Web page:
WK 9: BYOD Policy in School

According to Wikipedia (revised July, 2016), ” Bring Your Own Device (BYOD) refers to a policy permitting employees to bring personally owned mobile devices…and use those devices to access privileged company information and applications.” Policies for BYOD seem to be popping up in many places such as several workplaces, libraries and schools.


A few positives mentioned by Peter Martini (2013) are :

^ [an] “increase in student and teacher collaboration”

^”extended learning beyond the traditional classroom walls”

^”cutting costs for many school districts”

The benefits mentioned above are a step in the right direction towards the support of BYOD policies in schools but what are some issues that schools (and other companies) may run into if students are allowed to furnish their own devices. Martini’s article summarizes the largest issue lies with security.

NeaToday has a good article asking “Should Schools Embrace “BYOD?’ by Emma Chadband (2012). Chadband offers a few benefits to BYOD being cheaper for districts and making a flipped classroom more attainable for students. Further down the article, Chadband also explains BYOD policy may lead to costing extra money by having to train the teacher to use equipment. According to Andrea Prejean, from the Chadband  (2012) article, “Without proper planning, implementation and professional development, BYOD may not work as people have hoped. This again falls onto what the teacher is comfortable with fitting into their classroom because the PD may not be district funded.

What does the future hold for this emerging technology of BYOD in education? An article from Tim Panagos (2013) from Wired labeled The Future of Education: BYOD in the Classroom attempts to find an answer. Panagos states that “schools across the globe are testing out a more dynamic learning environment.” Many of the schools are pushing for a BYOD policy but many parents still have valid concerns as we have seen in numerous other articles. Panagos writes that a few of these concerns are:

  • Distractions of games and videos
  • Unmonitored social networking leading to bullying or predation
  • Consumption (and creation) of inappropriate content
  • Social status and stigma of devices

Panagos would like parents to understand that change is already here and states that” the human condition is radically improved by the immediacy of information and social interconnectedness that these devices enable.” He may be onto something to the effect of this “condition” is a way of life for many but it also not as deeply sought after in some communities and it may be that parents are just not ready for their young children to be exposed to more information than necessary.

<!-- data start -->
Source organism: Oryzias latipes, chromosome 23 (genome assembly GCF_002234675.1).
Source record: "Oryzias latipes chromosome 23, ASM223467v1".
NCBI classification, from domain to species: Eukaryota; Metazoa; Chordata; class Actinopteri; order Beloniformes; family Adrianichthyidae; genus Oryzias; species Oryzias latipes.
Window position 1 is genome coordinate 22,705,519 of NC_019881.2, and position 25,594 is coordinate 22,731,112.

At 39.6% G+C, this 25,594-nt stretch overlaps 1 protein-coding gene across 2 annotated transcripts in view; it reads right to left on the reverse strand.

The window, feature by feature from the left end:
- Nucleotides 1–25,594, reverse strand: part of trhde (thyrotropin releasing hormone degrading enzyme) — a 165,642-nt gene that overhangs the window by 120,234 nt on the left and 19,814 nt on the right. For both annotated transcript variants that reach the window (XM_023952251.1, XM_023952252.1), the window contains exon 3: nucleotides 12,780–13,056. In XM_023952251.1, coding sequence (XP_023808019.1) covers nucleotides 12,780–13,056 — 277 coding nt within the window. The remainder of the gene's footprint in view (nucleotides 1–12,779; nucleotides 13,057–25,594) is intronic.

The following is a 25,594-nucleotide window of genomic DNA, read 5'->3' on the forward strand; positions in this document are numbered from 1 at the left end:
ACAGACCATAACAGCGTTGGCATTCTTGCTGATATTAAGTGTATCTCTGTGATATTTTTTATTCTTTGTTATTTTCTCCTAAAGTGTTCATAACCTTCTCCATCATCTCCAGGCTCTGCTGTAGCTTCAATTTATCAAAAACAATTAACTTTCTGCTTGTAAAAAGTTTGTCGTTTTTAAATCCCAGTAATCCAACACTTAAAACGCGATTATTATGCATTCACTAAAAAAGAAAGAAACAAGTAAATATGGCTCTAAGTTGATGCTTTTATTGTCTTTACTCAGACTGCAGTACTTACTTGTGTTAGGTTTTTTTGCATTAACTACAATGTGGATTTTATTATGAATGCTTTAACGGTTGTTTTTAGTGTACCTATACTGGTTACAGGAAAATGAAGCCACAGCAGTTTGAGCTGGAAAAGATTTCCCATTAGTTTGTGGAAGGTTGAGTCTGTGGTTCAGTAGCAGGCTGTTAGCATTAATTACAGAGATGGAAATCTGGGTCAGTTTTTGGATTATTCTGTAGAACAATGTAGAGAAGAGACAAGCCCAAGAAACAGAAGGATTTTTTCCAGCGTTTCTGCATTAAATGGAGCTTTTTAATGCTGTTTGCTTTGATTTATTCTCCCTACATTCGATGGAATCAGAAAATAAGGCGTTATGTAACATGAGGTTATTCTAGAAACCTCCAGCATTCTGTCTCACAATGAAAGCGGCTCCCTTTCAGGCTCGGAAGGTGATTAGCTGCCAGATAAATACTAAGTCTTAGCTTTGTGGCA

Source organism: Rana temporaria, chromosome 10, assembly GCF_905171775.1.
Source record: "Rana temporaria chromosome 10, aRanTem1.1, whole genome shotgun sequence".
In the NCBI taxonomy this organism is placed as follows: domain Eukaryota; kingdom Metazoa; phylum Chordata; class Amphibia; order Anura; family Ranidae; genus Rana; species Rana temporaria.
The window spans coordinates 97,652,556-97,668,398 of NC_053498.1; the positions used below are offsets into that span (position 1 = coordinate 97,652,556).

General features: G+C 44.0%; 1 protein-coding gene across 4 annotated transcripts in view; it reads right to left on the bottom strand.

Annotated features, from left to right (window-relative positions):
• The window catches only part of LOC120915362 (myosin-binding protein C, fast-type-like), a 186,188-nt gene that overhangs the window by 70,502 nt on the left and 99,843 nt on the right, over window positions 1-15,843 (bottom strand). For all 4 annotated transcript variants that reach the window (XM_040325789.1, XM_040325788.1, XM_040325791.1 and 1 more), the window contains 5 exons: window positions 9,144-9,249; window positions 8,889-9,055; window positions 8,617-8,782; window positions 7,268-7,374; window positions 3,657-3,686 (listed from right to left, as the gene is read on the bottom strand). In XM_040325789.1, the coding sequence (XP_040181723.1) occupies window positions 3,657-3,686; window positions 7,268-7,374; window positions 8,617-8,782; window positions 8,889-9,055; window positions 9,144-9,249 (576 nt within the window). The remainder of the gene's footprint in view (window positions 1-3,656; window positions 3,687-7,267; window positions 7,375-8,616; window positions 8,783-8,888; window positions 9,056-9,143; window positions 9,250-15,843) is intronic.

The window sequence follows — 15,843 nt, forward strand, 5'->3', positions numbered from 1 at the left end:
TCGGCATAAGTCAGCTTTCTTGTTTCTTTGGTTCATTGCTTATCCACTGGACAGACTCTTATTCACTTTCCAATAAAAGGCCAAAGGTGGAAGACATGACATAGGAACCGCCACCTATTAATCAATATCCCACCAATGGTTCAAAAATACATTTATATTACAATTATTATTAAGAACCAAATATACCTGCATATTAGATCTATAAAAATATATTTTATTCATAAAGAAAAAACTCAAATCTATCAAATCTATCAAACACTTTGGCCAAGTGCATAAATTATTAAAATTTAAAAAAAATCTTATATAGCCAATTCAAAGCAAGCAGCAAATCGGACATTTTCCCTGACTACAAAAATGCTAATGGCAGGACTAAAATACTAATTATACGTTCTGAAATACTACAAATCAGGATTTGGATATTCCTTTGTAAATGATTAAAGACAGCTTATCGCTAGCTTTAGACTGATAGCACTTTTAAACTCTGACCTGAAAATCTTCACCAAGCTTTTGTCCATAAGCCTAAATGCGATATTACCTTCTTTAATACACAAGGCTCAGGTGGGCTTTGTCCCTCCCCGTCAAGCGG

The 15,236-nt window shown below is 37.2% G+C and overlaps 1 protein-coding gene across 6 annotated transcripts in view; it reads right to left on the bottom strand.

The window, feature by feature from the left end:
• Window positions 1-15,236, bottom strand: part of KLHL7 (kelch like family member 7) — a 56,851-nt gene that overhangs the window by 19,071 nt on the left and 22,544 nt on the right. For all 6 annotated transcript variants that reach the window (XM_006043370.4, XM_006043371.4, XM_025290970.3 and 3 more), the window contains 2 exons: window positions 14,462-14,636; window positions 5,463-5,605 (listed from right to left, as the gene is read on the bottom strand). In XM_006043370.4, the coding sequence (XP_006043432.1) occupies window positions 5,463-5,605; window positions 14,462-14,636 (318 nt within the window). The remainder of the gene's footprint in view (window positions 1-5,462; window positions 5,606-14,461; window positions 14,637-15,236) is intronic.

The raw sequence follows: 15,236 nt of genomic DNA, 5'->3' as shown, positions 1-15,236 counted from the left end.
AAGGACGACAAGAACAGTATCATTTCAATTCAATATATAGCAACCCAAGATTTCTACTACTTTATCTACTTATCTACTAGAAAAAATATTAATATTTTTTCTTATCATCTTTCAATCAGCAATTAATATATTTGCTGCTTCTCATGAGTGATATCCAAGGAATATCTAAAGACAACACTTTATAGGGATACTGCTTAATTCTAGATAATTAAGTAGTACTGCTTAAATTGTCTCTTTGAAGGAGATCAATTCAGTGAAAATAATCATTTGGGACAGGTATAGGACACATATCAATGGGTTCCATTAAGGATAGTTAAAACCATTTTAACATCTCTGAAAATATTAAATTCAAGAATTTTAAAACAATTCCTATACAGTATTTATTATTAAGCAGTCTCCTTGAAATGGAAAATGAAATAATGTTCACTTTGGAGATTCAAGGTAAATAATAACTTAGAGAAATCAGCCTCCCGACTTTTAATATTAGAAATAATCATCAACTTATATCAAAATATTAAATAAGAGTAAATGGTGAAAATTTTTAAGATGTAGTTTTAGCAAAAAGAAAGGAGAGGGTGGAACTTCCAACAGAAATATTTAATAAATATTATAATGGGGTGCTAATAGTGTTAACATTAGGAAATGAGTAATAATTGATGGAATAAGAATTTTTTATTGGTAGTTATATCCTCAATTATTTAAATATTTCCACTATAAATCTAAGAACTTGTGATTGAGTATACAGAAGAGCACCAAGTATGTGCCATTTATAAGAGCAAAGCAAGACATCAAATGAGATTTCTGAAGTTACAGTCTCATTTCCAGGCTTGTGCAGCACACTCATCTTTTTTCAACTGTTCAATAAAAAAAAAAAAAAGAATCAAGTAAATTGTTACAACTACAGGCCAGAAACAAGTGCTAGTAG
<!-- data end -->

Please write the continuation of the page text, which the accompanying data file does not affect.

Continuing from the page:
Chadband, E. (2012) Should Schools Embrace “Bring Your Own Device”? Retreived from http://neatoday.org/2012/07/19/should-schools-embrace-bring-your-own-device/ on July 12, 2016.

Martini, P. (2013) 4 Challenges That Can Cripple a School’s BYOD Program. Retreived at http://www.teachthought.com/uncategorized/4-challenges-can-cripple-schools-byod-program/ on July 13, 2016.

Panagos, T. (2013) The Future of Education:BYOD in the Classroom. Retreived from http://www.wired.com/insights/2013/09/the-future-of-education-byod-in-the-classroom/ on July 15, 2016.

Wikipedia Retreived from https://en.wikipedia.org/wiki/Bring_your_own_device on July 12, 2016.


5 thoughts on “WK 9: BYOD Policy in School”

  1. You would think you don’t need professional development to have students use BYOD, right? Well, it would definitely help, but not necessary. I suppose I’m lucky to be a little tech savvy, but not everyone is like me. There are only a handful of operating systems for devices, so training would not be extensive. You could probably get away with a full day training for the most common systems (iOS, Windows, Android, Google Chrome, Linux) Most educators should be familiar with iOS and Windows, but it wouldn’t hurt to provide it. With this limited PD, teachers could be confident in helping students with their own device. I don’t recall any inservice training that I have participated that included training in tech. Too bad. It is the future and we need to prepare. What’s that saying? “Adapt or Die!”